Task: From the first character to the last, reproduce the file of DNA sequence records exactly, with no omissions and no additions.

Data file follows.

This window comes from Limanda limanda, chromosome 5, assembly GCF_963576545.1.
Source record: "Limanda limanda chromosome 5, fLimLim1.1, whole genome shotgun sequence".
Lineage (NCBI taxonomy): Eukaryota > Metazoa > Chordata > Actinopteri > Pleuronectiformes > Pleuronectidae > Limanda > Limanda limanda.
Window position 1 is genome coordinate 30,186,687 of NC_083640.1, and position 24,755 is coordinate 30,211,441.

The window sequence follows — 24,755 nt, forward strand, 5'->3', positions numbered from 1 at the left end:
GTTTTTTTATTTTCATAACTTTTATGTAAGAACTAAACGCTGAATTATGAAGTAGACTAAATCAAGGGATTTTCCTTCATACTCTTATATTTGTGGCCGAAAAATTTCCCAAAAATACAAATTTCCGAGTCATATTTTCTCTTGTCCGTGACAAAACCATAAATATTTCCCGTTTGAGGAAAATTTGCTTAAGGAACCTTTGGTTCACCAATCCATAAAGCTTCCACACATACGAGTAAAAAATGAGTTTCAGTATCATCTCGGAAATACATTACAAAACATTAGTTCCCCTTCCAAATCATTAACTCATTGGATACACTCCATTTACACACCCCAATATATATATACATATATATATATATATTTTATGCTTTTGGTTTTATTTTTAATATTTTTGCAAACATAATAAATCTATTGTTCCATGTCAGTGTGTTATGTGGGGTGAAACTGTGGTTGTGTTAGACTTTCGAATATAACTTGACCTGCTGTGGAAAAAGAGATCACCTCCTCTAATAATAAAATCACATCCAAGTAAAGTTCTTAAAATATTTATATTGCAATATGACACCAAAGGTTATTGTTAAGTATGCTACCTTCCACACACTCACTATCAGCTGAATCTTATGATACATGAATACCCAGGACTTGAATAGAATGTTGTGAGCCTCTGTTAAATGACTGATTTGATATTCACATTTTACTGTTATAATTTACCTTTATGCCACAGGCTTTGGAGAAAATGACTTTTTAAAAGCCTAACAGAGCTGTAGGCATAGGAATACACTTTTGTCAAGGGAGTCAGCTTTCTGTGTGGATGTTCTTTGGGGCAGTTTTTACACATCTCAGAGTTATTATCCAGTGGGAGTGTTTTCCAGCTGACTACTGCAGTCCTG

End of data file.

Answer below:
This window comes from Limanda limanda, chromosome 5, assembly GCF_963576545.1.
Source record: "Limanda limanda chromosome 5, fLimLim1.1, whole genome shotgun sequence".
Lineage (NCBI taxonomy): Eukaryota > Metazoa > Chordata > Actinopteri > Pleuronectiformes > Pleuronectidae > Limanda > Limanda limanda.
Window position 1 is genome coordinate 30,186,687 of NC_083640.1, and position 24,755 is coordinate 30,211,441.

The window sequence follows — 24,755 nt, forward strand, 5'->3', positions numbered from 1 at the left end:
GTTTTTTTATTTTCATAACTTTTATGTAAGAACTAAACGCTGAATTATGAAGTAGACTAAATCAAGGGATTTTCCTTCATACTCTTATATTTGTGGCCGAAAAATTTCCCAAAAATACAAATTTCCGAGTCATATTTTCTCTTGTCCGTGACAAAACCATAAATATTTCCCGTTTGAGGAAAATTTGCTTAAGGAACCTTTGGTTCACCAATCCATAAAGCTTCCACACATACGAGTAAAAAATGAGTTTCAGTATCATCTCGGAAATACATTACAAAACATTAGTTCCCCTTCCAAATCATTAACTCATTGGATACACTCCATTTACACACCCCAATATATATATACATATATATATATATATTTTATGCTTTTGGTTTTATTTTTAATATTTTTGCAAACATAATAAATCTATTGTTCCATGTCAGTGTGTTATGTGGGGTGAAACTGTGGTTGTGTTAGACTTTCGAATATAACTTGACCTGCTGTGGAAAAAGAGATCACCTCCTCTAATAATAAAATCACATCCAAGTAAAGTTCTTAAAATATTTATATTGCAATATGACACCAAAGGTTATTGTTAAGTATGCTACCTTCCACACACTCACTATCAGCTGAATCTTATGATACATGAATACCCAGGACTTGAATAGAATGTTGTGAGCCTCTGTTAAATGACTGATTTGATATTCACATTTTACTGTTATAATTTACCTTTATGCCACAGGCTTTGGAGAAAATGACTTTTTAAAAGCCTAACAGAGCTGTAGGCATAGGAATACACTTTTGTCAAGGGAGTCAGCTTTCTGTGTGGATGTTCTTTGGGGCAGTTTTTACACATCTCAGAGTTATTATCCAGTGGGAGTGTTTTCCAGCTGACTACTGCAGTCCTG